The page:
A brown sign with the head of a kudu on it is used to indicate that you are approaching one of South Africa’s national parks
Tourism

Temporary: prohibition

To warn you that you are temporarily prohibited from driving in a certain way

A yellow sign with the number “100” in it and a red circle around the edge means that a speed limit of 100km/h has been temporarily introduced and may not be exceeded
Temporary Prohibition

Temporary: warning

To give instructions when a portion of road is under construction or if there is an accident scene

A yellow sign with a man digging means that you should expect construction work up ahead
Construction Work Up Ahead

For more information, see here for a comprehensive list of South African road signs.

What Do Speed Signs Look Like?

Speed signs are some of the most important and common traffic signs you’ll find on the roads, and it’s crucial that you obey them. Speed signs are round signs with a red circle around the edge and a black number inside. The number indicates the maximum speed (in kilometres per hour) you are permitted to drive in that area. It applies until you see another sign, indicating that the limit has changed. As you leave a major city, you’ll likely find that the numbers on speed signs go up from 60 to 80 to 100 and finally 120, which is the maximum speed limit on South Africa’s highways.

Round signs that have a blue background and a number written in white inside them indicate the minimum speed limit in that area. A blue sign with the number 50 written in it means that you cannot driver slower then 50km/h no matter which lane you are travelling in.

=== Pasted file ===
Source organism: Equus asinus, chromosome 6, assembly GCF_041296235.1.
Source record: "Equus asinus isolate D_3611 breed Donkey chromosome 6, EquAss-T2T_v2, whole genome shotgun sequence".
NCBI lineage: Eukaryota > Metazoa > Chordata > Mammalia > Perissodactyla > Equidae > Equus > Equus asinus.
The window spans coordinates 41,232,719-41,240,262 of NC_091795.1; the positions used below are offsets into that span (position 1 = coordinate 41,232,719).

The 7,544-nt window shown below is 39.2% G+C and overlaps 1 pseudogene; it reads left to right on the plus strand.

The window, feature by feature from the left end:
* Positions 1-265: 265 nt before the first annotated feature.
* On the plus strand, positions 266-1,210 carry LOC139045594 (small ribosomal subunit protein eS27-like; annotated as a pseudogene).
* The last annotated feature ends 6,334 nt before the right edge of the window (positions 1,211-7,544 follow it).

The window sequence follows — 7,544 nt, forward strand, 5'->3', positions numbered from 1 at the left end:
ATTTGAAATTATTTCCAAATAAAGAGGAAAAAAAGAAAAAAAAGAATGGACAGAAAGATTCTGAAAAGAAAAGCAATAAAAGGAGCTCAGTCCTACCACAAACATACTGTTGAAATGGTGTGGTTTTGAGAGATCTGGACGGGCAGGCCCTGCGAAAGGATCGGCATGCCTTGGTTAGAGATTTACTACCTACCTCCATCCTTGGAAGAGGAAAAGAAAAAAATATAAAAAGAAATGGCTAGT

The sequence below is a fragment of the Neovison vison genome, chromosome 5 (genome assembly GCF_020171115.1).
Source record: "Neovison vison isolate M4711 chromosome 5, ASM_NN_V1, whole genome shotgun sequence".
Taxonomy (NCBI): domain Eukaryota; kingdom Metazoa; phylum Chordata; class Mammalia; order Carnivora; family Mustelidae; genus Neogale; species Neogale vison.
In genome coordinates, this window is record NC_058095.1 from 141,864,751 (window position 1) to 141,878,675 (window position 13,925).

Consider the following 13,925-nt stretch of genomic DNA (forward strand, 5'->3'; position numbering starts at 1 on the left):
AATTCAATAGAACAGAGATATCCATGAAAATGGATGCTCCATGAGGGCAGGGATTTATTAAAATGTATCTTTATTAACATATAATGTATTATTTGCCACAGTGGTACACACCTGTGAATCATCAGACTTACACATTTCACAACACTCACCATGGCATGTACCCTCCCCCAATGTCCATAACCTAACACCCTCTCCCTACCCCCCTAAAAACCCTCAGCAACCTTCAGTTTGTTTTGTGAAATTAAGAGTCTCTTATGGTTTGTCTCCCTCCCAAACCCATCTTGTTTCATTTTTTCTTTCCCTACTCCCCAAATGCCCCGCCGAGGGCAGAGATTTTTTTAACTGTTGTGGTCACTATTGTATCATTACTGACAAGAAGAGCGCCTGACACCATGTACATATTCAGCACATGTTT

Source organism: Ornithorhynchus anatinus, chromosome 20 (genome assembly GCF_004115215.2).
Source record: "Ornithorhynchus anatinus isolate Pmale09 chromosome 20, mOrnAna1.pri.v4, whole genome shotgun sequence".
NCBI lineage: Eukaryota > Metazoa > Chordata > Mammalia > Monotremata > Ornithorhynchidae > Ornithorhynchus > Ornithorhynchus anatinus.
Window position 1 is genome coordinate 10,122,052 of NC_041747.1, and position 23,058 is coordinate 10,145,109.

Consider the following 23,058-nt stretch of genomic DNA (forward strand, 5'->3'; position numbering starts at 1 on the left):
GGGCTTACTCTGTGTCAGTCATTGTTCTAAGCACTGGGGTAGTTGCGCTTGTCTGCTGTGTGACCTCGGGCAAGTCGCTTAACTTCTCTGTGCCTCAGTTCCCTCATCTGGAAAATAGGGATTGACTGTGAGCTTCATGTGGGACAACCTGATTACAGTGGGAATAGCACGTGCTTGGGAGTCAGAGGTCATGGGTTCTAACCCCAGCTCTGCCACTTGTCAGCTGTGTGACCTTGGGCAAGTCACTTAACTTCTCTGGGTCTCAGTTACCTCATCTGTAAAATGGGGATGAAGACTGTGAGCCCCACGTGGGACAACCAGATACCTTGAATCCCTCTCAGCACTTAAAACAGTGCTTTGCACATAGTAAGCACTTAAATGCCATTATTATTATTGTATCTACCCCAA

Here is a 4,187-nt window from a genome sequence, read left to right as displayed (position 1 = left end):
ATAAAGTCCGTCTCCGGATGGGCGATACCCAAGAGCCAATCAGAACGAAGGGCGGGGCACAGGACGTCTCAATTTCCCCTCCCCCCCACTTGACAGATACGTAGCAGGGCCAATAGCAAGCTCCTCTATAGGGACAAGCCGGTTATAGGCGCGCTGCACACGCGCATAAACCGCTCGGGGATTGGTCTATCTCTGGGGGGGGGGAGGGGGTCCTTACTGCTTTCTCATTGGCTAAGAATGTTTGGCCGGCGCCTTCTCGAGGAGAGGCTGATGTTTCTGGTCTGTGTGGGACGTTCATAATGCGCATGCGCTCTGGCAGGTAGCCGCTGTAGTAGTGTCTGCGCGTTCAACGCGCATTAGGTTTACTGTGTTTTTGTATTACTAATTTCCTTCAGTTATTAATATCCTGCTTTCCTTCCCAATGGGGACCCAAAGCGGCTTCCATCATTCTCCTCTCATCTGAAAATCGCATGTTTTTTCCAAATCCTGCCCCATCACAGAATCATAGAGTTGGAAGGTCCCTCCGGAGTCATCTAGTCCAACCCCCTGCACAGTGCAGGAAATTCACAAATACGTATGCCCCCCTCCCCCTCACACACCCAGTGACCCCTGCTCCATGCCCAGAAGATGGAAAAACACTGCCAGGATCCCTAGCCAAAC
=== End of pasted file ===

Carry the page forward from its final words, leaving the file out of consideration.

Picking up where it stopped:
Why Should You Teach Your Children about Road Signs?

Even if your children aren’t old enough to drive just yet, it’s important that they know how to recognise and interpret the traffic signs around them. Many signs apply not only to drivers, but to pedestrians too, and children who are able to read these signs correctly are more likely to stay safe as they walk along and cross South Africa’s roads.

Teach your children what stop and pedestrian crossing signs look like, as well as any signs that are found near their schools and playgrounds. Children also need to know that just because these signs are in place, it doesn’t mean they can walk across a road without looking. They have to respect cars and other vehicles, and must always look left and right.

Remember, too, that children learn how to behave on the roads from their parents – they’re watching your every move. The better you adhere to traffic signs, and the more carefully you drive, the more likely your children are to become safe and responsible drivers as adults.

There are countless signs on South Africa’s roads, some of which are more common than others, but all of which are important. Any additional information you would like to know about them can be found in the K53 driver licence manual and on the Get Your Learners website. If there are any that you are unfamiliar with, make sure you educate yourself today for your safety and the safety of everyone else.

At Supa Quick, we’re passionate about keeping South African families safe on the road. Visit your nearest dealer and ask for a free vehicle safety check.

Disclaimer:This information is for educational or entertainment purposes only. The views expressed here are not that of Supa Quick. We do not make any warranties about the completeness, reliability and accuracy of this information. Any action you take upon the information on this site is at your own risk. We will not be liable for any losses and damages in connection with the content on this site.